Aluminium base waste board question

Hi folks was about to pull the trigger on a new aluminium single piece for my Xxl, but have just had a crisis of confidence on my thinking.

So this base is a case of want over need as my machine, to me at least is well within tolerances I am happy with. So getting this to be honest mainly because I got a good price in these dire times, and because well it will look amazing.

I think I am over thinking this, but will I need to constantly re surface the MDF spoilboard as I do now because of the MDF shifting, expanding and all the things we know MDF loves to do as a spoilboard for us stock SO3 users.

Or will it be the case that the aluminium base will not only add more ridigity , it will also mean less need to re surface as there will be little to no flex?

Anyone able to shed light on my thinking / quite possibly flawed concers



Hey Jon,

I think you ought to consider a different material for your wasteboard other than MDF if you’re having issues with large temperature/humidity swings. I know @julien has an HDPE wasteboard atop his Al baseboard and @Luke goes with an aluminum wasteboard atop his aluminum baseboard.


Yeah now you see I was worried because people say that the HDPE can be a bit slippy with locking pieces down @Julien / other do you experience this?

What do you plan to use for workholding?

It may well be that thinner sheets (6-12mm) of something like Valcromat or High Density Fibreboard as a spoilboard on top of your aluminium base which allow for you to cut through the workpiece without hitting the Aluminium might work?

If you’re using vices or other metal workholding OTOH then that won’t matter.


If I recall correctly, Julien subscribes to either the double sided tape method or was it the painters tape and CA glue, exclusively.

I guess it’s as Liam mentioned, it depends on what you typically use for work holding.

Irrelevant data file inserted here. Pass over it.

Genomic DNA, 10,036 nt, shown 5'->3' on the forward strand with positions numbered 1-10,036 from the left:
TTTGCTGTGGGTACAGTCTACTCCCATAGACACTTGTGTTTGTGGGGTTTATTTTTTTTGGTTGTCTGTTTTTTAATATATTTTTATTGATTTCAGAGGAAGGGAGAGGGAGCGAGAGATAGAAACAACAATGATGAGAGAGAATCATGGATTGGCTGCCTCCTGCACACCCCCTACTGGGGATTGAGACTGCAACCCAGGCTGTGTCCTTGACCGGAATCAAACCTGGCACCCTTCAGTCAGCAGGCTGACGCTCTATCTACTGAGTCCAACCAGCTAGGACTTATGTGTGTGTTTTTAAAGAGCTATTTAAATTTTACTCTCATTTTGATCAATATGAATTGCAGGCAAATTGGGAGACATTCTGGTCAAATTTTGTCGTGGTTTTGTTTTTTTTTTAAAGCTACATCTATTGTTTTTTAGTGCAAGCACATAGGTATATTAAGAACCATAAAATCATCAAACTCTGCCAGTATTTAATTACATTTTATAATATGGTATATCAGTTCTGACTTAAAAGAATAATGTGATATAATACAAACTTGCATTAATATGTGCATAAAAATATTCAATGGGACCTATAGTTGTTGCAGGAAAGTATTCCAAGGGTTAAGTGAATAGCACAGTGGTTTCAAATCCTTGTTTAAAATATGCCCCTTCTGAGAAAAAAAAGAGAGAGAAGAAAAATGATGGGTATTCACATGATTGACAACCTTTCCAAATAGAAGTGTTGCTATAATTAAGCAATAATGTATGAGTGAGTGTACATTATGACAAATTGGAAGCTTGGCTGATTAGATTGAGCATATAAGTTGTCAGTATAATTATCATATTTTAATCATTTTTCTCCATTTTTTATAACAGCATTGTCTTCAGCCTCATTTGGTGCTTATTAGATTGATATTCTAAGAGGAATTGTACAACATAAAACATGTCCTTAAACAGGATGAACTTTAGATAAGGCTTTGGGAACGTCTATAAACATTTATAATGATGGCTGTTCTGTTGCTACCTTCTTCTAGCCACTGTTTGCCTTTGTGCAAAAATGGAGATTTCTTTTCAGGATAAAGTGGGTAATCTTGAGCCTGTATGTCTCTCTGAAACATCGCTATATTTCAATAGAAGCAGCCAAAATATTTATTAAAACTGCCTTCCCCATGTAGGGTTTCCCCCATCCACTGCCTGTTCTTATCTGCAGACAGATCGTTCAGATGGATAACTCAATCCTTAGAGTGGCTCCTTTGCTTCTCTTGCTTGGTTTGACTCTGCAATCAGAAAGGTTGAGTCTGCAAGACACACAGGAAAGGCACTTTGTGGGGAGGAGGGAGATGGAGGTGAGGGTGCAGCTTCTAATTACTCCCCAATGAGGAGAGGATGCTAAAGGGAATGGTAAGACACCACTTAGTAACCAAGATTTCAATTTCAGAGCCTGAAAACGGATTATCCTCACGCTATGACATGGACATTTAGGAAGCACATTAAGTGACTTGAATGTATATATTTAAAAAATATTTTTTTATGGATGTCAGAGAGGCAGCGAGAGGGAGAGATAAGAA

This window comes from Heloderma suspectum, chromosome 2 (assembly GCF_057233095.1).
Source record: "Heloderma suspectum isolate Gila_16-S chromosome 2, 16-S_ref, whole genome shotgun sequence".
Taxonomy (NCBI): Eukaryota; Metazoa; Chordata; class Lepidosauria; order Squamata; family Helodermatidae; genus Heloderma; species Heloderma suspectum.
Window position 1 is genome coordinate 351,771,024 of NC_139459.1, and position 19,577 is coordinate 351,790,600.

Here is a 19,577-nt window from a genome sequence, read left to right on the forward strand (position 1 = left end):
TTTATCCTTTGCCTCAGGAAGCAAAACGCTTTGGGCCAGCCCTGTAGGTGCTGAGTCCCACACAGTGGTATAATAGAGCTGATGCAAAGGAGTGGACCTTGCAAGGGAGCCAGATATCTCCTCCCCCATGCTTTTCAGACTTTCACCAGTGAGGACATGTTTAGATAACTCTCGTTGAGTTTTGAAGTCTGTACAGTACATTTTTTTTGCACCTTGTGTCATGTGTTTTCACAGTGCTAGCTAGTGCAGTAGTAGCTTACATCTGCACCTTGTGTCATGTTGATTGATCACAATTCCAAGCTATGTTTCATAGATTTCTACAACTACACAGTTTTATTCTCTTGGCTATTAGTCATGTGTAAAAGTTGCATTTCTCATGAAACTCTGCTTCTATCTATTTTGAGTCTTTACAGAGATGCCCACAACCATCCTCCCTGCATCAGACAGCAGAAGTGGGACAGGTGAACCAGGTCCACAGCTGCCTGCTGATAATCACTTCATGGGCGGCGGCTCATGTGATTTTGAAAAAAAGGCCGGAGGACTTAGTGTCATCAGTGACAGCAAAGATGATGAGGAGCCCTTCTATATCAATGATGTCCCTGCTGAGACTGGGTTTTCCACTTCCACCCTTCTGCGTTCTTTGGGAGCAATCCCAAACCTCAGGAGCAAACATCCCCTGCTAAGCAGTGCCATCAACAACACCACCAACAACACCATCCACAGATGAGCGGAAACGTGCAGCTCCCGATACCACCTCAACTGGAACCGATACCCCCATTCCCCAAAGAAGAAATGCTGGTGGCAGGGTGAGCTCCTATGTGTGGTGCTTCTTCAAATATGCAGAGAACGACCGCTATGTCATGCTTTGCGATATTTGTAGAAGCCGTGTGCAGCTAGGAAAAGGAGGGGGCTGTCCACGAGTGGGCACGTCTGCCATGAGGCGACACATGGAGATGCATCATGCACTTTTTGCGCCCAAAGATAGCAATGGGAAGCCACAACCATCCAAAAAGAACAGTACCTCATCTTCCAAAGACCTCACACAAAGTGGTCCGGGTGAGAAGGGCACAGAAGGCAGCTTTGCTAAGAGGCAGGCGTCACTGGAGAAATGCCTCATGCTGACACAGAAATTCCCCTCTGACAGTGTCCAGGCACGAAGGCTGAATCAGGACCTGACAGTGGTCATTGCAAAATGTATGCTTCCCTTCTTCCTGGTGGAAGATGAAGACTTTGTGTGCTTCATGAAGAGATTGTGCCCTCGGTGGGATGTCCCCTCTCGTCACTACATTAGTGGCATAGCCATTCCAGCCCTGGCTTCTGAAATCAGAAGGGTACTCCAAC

I have the Ohio Diesel 1/2" aluminum spoilboards. I think it is about as good as it gets for a solid base but my XXL does sag in the middle even with the Aluminum board. It needs center supports to level it. I like mine very much though and would purchase it again. If you get one and need the sea of holes spoilboard I designed just let me know I will send the files with toolpaths.

Here is what I use. They work very well but good luck getting the middle ones on haha.

Strap adjustable supports


Yep, what Brian said: HDPE is slippy…against other slippy material, but since I use tape&glue, the point is moot because the sticky side of the tape is not going to slip (not at the amount of lateral force I put on the pieces, and not at the dimensional accuracy I’m usually after)

Tape may not adhere (in the Z direction) as well to HDPE as it would to a more porous surface (MDF), but I have yet to have a case where I had the tape&glue give during the job (AND it was not because I got lazy and did not see that the bottom of my stock was not flat…that, I did)

I went to an HDPE wasteboard because I developed a strong dislike for MDF in general, and how it wears out/tears out quickly when prying pieces off the wasteboard (when using tape&glue, again), and I figured HDPE would also be much more stable over time (compared to MDF which soaks up humidity).

If I am being honest, I never quantified the gain in dimensional stability.


Even with the Aluminium, wow!

I just finished bolting the base of mine down to the table to take sag and flex out.


Too much weight and not enough second moment of inertia! :wink:


I have an aluminum base and typically use a HDPE waste board on top to be surfaced, this was mostly because first, I don’t want to surface my ~$400 base as it would continue to have to be resurfaced when doing maintenance/mods (requiring disassembly) and would just create a pocket in the base, interfering with work holding, secondly at the time I was experimenting with [misting] coolant.